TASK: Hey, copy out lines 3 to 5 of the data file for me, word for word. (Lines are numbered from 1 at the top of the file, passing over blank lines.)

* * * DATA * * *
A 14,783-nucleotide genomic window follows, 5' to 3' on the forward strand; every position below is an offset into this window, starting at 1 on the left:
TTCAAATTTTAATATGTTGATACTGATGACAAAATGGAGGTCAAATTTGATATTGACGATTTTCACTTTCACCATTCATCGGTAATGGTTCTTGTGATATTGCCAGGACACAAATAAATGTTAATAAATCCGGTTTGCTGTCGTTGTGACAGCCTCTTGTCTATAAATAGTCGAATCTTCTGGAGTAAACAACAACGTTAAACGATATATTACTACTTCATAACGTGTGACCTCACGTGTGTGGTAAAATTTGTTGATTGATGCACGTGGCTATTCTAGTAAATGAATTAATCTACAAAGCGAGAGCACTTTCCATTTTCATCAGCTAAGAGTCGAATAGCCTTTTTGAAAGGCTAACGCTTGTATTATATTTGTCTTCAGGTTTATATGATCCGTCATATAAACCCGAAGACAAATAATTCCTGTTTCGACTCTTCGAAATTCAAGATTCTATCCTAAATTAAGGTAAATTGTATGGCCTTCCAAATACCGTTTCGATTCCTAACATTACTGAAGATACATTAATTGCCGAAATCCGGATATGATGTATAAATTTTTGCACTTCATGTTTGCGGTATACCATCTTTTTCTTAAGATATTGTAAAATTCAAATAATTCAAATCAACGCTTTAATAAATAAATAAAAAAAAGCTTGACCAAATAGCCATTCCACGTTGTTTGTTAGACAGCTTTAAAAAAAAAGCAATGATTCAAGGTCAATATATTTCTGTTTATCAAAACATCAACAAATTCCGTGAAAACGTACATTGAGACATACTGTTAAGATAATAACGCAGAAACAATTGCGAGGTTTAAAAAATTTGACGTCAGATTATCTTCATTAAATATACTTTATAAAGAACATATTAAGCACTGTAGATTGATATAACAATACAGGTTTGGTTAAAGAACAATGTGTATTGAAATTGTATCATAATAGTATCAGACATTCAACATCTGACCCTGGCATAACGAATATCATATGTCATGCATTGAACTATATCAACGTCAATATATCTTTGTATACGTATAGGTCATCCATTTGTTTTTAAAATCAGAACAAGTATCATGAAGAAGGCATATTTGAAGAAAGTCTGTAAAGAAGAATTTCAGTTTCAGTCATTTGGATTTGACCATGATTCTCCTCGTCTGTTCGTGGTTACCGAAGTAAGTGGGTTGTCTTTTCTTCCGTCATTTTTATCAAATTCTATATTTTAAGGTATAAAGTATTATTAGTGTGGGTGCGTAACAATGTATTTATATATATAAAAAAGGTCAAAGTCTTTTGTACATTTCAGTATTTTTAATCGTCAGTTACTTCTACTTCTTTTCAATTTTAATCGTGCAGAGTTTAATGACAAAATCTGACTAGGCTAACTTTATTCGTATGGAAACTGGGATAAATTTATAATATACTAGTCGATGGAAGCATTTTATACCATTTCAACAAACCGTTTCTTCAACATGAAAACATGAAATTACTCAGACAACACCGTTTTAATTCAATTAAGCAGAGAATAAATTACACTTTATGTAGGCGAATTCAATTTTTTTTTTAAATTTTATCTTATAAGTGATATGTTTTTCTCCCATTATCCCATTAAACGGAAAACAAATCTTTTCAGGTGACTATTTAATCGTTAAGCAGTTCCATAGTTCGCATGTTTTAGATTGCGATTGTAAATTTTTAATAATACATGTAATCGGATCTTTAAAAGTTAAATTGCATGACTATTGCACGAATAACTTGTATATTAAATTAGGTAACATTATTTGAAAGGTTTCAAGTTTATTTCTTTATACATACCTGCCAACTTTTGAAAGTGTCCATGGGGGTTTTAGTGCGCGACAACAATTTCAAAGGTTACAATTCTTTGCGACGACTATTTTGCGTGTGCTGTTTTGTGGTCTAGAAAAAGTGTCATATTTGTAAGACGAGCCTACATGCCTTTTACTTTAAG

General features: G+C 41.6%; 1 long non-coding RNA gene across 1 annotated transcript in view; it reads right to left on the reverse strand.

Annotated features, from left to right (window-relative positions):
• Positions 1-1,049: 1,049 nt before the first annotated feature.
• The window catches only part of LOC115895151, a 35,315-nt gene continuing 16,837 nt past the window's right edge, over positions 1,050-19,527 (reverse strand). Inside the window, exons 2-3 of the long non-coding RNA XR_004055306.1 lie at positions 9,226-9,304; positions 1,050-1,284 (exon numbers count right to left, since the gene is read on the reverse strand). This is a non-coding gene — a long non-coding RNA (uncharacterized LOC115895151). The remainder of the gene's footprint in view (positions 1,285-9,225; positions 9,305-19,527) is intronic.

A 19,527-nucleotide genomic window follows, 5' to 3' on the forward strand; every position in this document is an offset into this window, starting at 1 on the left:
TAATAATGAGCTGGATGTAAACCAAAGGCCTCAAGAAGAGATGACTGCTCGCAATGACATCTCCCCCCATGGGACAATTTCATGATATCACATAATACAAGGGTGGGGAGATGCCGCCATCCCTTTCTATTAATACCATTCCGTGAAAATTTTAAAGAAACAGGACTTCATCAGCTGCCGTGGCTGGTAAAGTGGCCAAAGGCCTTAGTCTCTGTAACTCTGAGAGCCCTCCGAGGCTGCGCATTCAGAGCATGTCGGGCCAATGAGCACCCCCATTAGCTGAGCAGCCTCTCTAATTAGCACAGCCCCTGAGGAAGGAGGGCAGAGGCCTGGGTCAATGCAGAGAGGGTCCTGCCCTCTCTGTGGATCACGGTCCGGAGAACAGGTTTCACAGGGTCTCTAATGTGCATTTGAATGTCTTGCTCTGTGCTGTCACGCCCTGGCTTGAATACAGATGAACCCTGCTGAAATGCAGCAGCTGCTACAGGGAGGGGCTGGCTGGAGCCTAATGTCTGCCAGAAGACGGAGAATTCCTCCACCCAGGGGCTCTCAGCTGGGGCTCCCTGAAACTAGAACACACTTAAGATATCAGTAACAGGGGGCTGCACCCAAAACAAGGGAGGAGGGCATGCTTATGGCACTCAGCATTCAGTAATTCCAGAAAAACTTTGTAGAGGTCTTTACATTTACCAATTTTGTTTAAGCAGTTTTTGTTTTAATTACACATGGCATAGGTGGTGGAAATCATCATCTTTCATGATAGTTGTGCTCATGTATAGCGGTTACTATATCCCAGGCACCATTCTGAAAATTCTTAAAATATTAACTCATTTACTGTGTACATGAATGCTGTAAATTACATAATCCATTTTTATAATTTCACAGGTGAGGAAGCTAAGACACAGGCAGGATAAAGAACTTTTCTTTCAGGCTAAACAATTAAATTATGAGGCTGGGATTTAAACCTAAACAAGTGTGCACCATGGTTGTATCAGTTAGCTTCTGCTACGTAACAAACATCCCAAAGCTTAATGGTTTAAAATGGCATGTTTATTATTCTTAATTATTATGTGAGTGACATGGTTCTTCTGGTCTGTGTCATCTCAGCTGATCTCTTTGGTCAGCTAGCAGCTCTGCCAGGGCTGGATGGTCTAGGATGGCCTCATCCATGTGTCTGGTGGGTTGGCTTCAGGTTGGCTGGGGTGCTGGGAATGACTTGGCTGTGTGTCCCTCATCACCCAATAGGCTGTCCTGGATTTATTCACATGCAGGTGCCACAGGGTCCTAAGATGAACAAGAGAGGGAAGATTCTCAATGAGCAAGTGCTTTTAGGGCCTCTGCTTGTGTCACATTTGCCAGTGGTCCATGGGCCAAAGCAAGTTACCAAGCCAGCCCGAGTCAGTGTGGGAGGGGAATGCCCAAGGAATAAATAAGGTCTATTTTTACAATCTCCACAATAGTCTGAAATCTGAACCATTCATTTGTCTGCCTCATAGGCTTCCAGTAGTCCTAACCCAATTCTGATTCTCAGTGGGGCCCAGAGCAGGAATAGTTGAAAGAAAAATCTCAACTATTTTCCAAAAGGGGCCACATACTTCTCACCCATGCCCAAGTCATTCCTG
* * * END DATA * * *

General features: G+C 41.6%; 1 long non-coding RNA gene across 1 annotated transcript in view; it reads right to left on the reverse strand.

Annotated features, from left to right (window-relative positions):
• Positions 1-1,049: 1,049 nt before the first annotated feature.